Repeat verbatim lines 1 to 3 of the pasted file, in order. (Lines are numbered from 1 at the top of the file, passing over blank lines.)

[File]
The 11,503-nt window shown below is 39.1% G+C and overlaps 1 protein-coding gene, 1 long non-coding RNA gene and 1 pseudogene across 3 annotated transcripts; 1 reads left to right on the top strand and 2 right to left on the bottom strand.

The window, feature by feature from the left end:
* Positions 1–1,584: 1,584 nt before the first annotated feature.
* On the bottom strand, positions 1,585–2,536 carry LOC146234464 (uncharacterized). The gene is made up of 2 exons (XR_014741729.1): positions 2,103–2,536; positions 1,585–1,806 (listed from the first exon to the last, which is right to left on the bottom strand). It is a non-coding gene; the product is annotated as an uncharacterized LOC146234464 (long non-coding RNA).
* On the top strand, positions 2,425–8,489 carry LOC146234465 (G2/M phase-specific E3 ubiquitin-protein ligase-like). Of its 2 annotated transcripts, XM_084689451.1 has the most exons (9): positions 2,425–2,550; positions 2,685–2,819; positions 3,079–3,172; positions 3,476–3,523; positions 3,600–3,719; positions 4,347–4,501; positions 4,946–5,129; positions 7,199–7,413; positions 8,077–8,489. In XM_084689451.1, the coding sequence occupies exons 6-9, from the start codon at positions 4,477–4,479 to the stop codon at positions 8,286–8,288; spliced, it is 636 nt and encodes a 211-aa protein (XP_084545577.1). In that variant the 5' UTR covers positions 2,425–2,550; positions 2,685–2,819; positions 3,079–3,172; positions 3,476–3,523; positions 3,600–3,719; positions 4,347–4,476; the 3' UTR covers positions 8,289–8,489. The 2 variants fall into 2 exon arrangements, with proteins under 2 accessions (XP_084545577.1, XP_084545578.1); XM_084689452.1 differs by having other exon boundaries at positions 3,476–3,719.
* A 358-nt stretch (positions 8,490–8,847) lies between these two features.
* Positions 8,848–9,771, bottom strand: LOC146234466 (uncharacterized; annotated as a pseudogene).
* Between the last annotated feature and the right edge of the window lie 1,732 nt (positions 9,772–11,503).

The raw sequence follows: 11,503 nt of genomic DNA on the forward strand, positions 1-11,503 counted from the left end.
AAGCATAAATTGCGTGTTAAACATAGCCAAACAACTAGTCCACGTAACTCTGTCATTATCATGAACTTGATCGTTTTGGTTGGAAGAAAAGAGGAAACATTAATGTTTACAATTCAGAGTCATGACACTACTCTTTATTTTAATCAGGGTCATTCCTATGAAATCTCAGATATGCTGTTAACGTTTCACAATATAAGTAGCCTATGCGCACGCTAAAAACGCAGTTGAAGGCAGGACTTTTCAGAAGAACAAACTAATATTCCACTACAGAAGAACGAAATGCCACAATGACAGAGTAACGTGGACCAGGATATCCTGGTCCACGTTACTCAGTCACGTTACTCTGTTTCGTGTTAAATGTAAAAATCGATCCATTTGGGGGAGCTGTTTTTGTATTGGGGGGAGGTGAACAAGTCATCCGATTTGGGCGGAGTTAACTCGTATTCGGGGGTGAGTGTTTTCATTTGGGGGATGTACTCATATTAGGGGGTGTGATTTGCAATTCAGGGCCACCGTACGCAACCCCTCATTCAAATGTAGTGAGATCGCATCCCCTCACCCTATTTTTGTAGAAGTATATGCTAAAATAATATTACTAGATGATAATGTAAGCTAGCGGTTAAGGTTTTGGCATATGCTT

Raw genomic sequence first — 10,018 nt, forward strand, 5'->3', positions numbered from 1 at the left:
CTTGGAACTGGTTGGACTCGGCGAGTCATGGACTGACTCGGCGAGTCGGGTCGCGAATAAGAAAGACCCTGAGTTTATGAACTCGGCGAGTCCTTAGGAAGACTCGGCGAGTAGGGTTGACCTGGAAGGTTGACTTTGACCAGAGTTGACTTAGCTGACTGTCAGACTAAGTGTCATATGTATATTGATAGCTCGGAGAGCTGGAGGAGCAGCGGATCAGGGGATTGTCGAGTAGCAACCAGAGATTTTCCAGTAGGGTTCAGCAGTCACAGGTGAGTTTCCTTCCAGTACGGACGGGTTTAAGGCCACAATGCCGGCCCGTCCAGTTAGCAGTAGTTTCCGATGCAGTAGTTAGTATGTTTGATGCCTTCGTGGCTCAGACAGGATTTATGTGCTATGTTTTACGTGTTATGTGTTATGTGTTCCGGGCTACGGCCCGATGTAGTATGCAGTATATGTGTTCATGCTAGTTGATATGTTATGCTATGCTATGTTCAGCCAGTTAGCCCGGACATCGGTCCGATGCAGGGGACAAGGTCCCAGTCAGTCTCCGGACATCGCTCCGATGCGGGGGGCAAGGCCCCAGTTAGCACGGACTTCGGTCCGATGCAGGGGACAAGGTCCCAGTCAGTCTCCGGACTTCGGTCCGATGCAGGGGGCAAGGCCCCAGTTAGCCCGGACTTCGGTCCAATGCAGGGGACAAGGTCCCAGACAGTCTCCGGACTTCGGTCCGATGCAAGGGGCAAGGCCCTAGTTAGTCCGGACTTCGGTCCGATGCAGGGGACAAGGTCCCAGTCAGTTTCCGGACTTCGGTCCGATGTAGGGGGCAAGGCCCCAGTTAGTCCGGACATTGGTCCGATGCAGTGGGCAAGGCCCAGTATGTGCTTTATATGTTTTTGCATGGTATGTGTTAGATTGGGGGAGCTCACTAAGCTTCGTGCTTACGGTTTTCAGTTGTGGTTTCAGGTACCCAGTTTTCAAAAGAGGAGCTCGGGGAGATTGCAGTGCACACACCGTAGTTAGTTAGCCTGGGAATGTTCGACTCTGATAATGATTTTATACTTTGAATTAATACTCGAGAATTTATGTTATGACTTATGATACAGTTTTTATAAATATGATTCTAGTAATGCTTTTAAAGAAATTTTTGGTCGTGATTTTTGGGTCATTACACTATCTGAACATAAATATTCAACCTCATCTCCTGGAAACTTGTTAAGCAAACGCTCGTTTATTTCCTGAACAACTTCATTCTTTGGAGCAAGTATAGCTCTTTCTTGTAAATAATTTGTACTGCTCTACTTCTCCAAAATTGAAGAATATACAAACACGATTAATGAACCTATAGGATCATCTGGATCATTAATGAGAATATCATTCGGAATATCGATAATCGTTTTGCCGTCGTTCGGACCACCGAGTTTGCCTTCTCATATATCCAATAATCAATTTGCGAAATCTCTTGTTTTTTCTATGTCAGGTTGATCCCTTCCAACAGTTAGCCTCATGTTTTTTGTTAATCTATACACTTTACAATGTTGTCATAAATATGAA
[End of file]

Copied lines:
The 11,503-nt window shown below is 39.1% G+C and overlaps 1 protein-coding gene, 1 long non-coding RNA gene and 1 pseudogene across 3 annotated transcripts; 1 reads left to right on the top strand and 2 right to left on the bottom strand.

The window, feature by feature from the left end:
* Positions 1–1,584: 1,584 nt before the first annotated feature.